"I have never seen anybody talk about this," he said. "And to me this is a huge story."
Many of the houses listed were tourist homes, essentially private houses with an extra room, often operated by older women to supplement their incomes.
He cited one woman, Eva Whittle, who appeared in both editions, offering African Americans lodging first at 785 Bank St. and later at 46 Hempstead St. continuously for almost 30 years.
Harrison, later known as Sadie Harrison Fulford, also offered up her home at 73 Hempstead St. for several years, and it was there where Du Bois stayed during his trip to New London in 1929, according to Schuch's research.
Other listings for the Harrison guide in New London included homes at 45 Shapley St. (no longer there), 20 Brewer St. and 88 Bank St., in the building where the Flavours of Life fair trade store now operates.
In addition, in the Green Book there was Boone's Beauty Shop at 96 Main St., now a parking lot, where tourists could stay upstairs.
"Every house has an interesting story," said Schuch, who revealed the local Green Book connection last spring during a panel presentation at Groton Public Library.
Coincidentally, Schuch learned just before the panel discussion that a 1955 listing for the beauty shop apartments happened to be the former residence of fellow panel member Spencer Lancaster, a beloved longtime manager at Linder Dodge. The apartment was his first residence after being discharged from the Army, he said.
The Green Book, started in the mid-1930s by mailman Victor Hugo Green in New York City as a guide printed in the few thousands, eventually became a national phenomenon, with reportedly up to 2 million copies in circulation at its height. And while many have equated the Green Book with the horrors of the Jim Crow South, Schuch said it's a lesson for those in the North who sometimes forget discrimination was a nationwide phenomenon.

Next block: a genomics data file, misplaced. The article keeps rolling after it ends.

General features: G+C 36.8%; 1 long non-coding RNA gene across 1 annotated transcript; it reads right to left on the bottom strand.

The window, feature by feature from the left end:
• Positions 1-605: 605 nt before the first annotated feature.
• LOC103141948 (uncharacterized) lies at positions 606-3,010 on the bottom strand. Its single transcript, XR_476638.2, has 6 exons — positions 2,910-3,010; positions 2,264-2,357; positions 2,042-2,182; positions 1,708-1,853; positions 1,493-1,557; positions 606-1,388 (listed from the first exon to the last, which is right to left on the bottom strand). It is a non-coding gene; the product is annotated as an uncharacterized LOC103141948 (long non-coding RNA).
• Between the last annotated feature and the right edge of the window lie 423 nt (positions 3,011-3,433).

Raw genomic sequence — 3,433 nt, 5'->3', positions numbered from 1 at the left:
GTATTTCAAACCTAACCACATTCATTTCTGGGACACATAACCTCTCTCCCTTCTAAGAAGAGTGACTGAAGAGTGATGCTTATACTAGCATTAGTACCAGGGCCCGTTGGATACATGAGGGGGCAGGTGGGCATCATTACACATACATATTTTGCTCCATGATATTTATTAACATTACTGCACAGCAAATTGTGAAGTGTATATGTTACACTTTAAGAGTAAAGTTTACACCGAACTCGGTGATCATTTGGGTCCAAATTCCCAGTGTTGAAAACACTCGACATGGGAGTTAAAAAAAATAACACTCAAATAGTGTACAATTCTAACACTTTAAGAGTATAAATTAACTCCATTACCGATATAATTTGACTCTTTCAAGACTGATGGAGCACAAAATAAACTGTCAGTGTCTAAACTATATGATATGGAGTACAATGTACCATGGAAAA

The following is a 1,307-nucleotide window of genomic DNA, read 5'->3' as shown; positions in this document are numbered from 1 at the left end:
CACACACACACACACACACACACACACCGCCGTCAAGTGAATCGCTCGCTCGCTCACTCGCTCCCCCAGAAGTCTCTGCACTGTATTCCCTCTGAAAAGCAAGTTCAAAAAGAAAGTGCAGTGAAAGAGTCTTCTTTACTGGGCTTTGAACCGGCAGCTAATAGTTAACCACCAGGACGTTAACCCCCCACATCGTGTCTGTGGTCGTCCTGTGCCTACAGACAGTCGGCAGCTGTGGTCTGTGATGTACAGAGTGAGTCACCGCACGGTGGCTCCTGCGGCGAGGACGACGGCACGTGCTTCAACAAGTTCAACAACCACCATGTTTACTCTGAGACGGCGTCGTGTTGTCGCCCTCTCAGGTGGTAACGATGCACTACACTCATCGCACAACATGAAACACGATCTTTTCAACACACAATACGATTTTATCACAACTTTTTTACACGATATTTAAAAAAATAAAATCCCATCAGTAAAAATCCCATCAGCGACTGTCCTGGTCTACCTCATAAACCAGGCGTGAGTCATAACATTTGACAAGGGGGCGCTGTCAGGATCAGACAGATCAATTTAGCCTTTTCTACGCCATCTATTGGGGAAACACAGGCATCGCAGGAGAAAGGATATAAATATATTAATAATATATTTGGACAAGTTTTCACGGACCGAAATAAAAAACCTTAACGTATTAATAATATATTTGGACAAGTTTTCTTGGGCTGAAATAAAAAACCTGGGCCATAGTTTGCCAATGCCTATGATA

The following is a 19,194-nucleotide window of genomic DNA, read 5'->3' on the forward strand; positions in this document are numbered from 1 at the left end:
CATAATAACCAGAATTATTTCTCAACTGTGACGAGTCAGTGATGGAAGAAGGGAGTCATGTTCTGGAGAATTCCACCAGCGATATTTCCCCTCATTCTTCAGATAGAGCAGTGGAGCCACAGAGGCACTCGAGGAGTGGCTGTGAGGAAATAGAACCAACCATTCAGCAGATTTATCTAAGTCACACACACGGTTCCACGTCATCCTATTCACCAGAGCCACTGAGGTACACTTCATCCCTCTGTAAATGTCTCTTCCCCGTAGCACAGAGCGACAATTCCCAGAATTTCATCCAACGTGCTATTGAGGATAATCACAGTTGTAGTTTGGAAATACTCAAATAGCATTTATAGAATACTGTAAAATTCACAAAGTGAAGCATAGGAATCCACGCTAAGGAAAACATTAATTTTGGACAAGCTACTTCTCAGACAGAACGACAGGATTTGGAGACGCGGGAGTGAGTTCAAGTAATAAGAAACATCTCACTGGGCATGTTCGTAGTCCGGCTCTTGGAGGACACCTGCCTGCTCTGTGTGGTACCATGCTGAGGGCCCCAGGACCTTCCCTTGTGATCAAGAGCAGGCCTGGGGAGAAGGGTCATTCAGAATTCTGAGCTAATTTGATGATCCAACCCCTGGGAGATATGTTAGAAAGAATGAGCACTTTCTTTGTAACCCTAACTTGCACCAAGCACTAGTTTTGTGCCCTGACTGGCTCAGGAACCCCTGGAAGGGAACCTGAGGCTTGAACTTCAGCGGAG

"The Green Book is more than a travel guide," he said. "It's a survival guide for people of color."
Schuch said Green started his publication after taking a trip to the South and encountering what he charitably called "embarrassing situations." He equated such mistreatment with apartheid, the former South African policy of keeping the races separate.
"It was degrading, debasing, humiliating, racist ... dangerous," he said. "God forbid that you run out of gas on a dark road."
And that's why African-American travelers had to carry so-called Jim Crow kits, which included extra gas, food and a "pee can" in case they were refused access to a bathroom.
"You have to read between the lines; it tells a story," Schuch said of the Green Book. "It's a chronicle of midcentury America for people of color. It tells us a lot about ourselves and what kind of country existed at that time."
It was a place where Hattie McDaniel, the black actress who won an Oscar in 1940 for her role in the previous year's "Gone With the Wind," couldn't sit with the rest of the movie's cast, which included Clark Gable and Vivien Leigh, because the Cocoanut Grove hotel in Los Angeles where the awards night was held had a strict whites-only policy. Producer David O. Selznick had to call in a favor just to get her a seat in the back of the room, and when McDaniel died a dozen years later, she couldn't be buried in the Hollywood Cemetery because of her skin color.
One of the Green Book references was to Jack’s Chicken Basket, which turned out to be owned, Schuch discovered, by former black heavyweight champion Jack Johnson. He died in a 1946 car accident, according to accounts at the time, after driving off in a fury in North Carolina when he was refused service at a diner.
By contrast, the Green Book tells positive stories as well, including the fact that Esso gas stations offered franchises to African Americans. One of the stations Schuch found listed in New Orleans was owned by the grandfather of famed jazz trumpeter Wynton Marsalis, he said.
To Schuch, the story of New London's claim as the possible progenitor of the Green Book, through its ties to the Hackley & Harrison guide, is one that should be remembered.
"It's an untold story," he said. "There are significant people who are heroes. And I would like to see them get some recognition. ... That started in New London, and that's something to be proud of."